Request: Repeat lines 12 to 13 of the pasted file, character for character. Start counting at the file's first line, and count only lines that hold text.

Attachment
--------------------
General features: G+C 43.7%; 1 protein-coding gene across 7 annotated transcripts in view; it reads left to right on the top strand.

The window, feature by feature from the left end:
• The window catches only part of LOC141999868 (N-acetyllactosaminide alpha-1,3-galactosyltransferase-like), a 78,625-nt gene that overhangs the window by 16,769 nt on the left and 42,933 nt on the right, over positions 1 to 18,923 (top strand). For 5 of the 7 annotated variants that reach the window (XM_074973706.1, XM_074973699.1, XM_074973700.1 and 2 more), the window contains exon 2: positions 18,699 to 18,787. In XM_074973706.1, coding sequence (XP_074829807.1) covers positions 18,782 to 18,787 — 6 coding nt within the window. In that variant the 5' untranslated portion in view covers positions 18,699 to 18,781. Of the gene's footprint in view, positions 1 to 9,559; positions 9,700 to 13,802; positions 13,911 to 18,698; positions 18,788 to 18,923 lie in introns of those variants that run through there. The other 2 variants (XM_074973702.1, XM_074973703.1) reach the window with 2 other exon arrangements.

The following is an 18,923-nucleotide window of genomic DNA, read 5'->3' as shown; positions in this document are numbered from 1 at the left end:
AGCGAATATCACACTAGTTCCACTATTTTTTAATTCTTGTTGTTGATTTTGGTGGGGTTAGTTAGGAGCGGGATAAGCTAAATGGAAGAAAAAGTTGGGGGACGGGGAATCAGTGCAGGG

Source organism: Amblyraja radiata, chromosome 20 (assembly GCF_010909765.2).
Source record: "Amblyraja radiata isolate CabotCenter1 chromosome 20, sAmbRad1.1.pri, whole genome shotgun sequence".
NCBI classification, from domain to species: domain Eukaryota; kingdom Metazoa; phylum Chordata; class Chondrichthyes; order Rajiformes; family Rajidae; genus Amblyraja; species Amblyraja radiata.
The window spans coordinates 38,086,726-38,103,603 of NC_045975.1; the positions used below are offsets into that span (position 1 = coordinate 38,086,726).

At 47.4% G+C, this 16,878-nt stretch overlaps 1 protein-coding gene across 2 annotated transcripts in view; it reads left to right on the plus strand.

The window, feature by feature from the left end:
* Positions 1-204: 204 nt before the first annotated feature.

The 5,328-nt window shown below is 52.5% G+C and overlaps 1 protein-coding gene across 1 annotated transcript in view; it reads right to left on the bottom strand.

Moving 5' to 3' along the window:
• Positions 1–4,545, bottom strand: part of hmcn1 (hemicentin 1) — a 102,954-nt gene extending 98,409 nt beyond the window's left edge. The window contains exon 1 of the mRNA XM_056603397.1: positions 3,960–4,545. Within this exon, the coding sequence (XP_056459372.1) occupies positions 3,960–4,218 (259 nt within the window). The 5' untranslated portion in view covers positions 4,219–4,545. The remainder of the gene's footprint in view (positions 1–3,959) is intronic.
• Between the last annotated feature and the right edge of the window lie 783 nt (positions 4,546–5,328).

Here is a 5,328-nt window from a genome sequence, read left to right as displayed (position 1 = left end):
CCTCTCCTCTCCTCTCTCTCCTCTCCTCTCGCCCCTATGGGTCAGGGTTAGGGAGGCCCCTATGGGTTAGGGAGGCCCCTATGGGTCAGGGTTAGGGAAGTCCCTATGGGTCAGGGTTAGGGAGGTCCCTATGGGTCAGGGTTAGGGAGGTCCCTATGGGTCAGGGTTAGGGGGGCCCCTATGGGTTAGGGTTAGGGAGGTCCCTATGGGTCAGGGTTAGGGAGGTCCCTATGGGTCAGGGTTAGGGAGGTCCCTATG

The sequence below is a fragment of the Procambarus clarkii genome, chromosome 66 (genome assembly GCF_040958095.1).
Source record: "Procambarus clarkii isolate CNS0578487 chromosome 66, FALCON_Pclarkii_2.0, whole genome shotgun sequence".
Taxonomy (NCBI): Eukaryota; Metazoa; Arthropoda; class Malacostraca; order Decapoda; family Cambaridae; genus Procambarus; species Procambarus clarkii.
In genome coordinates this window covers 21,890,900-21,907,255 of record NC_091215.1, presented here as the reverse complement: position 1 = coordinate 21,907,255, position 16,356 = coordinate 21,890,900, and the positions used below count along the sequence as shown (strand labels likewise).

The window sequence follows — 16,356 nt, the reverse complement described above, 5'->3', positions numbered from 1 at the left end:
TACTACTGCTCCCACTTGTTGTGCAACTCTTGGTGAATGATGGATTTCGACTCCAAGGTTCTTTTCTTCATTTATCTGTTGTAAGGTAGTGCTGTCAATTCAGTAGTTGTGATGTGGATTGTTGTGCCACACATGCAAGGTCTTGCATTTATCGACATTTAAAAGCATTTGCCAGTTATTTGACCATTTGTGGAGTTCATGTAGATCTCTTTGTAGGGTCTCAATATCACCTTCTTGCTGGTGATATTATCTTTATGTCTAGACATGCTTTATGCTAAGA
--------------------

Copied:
* Positions 1-204: 204 nt before the first annotated feature.

The 5,328-nt window shown below is 52.5% G+C and overlaps 1 protein-coding gene across 1 annotated transcript in view; it reads right to left on the bottom strand.